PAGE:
Defense counsel objected to the admission of defendant's statement to Van Allen on the basis that defendant had not been advised of his constitutional rights. The prosecutor responded that the questioning was investigatory rather than custodial. The trial court ruled that since defendant was Officer Van Allen thereafter described his conversation with defendant:

not under arrest, but only in custody, his statement was admissible.

"I said, 'Did you shoot a guy?', and his response was he asked me, 'Is he dead?' I said, 'No, he's in the hospital.' At that time, Mr. Robinson stated to me, he says, 'Then what difference does it make?', and that was the last I talked to him."

After the discussion, Van Allen arrested the defendant and transported him to the police station where the officer advised defendant of his rights.

Following Van Allen's testimony Bay County Police Officer Ronald W. Remington took the stand and testified that he questioned Robinson while the defendant was being booked. Defense counsel moved that the officer be precluded from testifying to defendant's statement before showing that defendant had been advised of his rights and that defendant gave the statement voluntarily. The trial court ruled that the former should have been raised in a motion to suppress and that the latter was a question for the jury. 2

Officer Remington testified that defendant admitted shooting Baker and said that he had meant to shoot him in the leg. Defendant further stated, however, that he now wished that he had killed Baker.

Defense counsel renewed his objections to the admission of the statements in a motion for a new trial. During oral argument on the motion, the trial court granted defendant a Walker 3 hearing. At the conclusion of the hearing, the court ruled that the absence of Miranda warnings at the time of defendant's statement to Officer Van Allen rendered the statement inadmissible since defendant was then in custody. Because the fact that defendant shot Baker was never contested, however, the court ruled the error harmless. With regard to the second statement, the court was of the opinion that defendant had understood his rights and had voluntarily waived them.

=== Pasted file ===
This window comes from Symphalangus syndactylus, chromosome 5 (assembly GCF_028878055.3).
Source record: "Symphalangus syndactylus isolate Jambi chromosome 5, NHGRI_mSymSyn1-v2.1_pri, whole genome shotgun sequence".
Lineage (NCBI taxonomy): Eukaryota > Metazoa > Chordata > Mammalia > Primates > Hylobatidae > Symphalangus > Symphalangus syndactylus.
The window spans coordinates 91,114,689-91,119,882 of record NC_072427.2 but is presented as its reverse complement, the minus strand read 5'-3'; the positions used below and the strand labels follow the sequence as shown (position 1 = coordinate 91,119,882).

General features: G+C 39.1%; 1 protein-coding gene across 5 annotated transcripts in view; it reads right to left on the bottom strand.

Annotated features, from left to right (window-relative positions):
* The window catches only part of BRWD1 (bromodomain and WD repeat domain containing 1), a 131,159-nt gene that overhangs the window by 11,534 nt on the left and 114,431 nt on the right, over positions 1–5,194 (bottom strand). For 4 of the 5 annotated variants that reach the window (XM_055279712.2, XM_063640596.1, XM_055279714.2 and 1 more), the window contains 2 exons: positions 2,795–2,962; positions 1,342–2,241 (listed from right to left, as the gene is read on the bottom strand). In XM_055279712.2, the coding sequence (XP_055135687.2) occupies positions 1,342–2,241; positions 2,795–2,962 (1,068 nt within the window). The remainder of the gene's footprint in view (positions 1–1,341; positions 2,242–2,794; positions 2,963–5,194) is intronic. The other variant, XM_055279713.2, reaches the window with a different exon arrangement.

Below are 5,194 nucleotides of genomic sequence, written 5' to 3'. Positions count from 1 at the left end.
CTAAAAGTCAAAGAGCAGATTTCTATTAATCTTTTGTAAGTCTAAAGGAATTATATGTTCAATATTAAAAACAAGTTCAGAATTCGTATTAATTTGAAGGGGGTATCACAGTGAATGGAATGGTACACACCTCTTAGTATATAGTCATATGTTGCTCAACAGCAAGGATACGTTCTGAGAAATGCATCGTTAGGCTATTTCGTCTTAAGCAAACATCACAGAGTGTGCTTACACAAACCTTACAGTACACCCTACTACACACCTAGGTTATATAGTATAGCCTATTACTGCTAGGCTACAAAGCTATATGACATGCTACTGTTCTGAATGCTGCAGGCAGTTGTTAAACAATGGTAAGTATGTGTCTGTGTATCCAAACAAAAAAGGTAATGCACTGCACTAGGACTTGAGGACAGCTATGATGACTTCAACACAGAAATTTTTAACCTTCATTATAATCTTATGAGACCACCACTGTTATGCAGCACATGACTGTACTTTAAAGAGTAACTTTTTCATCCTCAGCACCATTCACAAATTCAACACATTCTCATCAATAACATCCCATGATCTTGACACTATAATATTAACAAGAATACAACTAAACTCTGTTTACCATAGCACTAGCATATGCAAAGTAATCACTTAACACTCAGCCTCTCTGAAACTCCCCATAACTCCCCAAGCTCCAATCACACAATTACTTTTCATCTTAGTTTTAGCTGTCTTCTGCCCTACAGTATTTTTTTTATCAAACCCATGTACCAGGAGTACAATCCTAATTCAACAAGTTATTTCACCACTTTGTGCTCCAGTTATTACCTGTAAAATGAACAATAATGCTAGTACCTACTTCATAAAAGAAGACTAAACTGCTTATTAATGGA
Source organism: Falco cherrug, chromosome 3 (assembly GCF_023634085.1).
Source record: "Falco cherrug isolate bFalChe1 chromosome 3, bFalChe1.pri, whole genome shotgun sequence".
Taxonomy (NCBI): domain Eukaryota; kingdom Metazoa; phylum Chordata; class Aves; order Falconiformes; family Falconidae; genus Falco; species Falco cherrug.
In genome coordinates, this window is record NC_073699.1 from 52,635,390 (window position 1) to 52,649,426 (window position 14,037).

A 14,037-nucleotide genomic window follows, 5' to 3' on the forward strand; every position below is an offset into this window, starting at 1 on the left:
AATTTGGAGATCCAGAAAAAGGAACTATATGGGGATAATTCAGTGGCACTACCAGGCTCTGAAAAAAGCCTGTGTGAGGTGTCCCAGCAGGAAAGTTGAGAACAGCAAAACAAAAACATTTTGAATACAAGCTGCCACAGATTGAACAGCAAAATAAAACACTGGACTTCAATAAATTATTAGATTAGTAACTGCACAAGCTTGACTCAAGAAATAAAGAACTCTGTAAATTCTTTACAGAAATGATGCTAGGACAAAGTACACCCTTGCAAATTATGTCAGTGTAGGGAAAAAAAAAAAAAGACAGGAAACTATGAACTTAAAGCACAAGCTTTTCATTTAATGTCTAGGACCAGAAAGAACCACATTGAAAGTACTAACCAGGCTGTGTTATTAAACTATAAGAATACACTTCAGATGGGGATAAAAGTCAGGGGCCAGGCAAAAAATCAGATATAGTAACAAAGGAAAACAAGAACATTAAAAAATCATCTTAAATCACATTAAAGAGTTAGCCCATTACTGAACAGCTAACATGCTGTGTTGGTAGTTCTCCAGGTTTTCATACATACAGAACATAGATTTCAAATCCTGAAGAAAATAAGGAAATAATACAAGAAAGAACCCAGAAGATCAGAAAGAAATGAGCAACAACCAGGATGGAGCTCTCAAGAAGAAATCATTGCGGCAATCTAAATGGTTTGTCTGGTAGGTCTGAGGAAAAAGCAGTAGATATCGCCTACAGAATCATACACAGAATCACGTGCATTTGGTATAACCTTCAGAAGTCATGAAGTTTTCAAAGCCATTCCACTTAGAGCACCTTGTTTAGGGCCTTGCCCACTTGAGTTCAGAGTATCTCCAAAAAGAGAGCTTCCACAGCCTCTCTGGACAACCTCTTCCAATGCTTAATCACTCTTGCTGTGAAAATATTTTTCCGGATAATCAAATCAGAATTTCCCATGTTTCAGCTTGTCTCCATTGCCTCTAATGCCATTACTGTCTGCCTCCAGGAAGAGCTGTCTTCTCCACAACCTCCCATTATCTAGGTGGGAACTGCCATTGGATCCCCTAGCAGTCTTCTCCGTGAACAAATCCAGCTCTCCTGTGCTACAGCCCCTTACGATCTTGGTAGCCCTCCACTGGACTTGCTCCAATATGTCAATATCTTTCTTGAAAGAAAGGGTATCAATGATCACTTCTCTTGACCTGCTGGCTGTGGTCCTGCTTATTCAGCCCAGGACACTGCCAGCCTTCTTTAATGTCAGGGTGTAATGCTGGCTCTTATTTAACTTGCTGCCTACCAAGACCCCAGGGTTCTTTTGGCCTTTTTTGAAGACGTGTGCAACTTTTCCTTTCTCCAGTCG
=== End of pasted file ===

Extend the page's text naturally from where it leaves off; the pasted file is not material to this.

Since defendant objected to the admission of his statements to Officers Van Allen and Remington at trial, and a Walker hearing has been held as to the voluntariness of the second statement, the issues raised by defendant have been properly preserved for appellate review. People v. Gould, 61 Mich.App. 614, 233 N.W.2d 109 (1975); People v. Qualls, 9 Mich.App. 689, 158 N.W.2d 60 (1968), cert. den. 393 U.S. 960, 89 S.Ct. 397, 21 L.Ed.2d 374 (1968). See, People v. Carroll, 396 Mich. 408, 240 N.W.2d 722 (1976). 4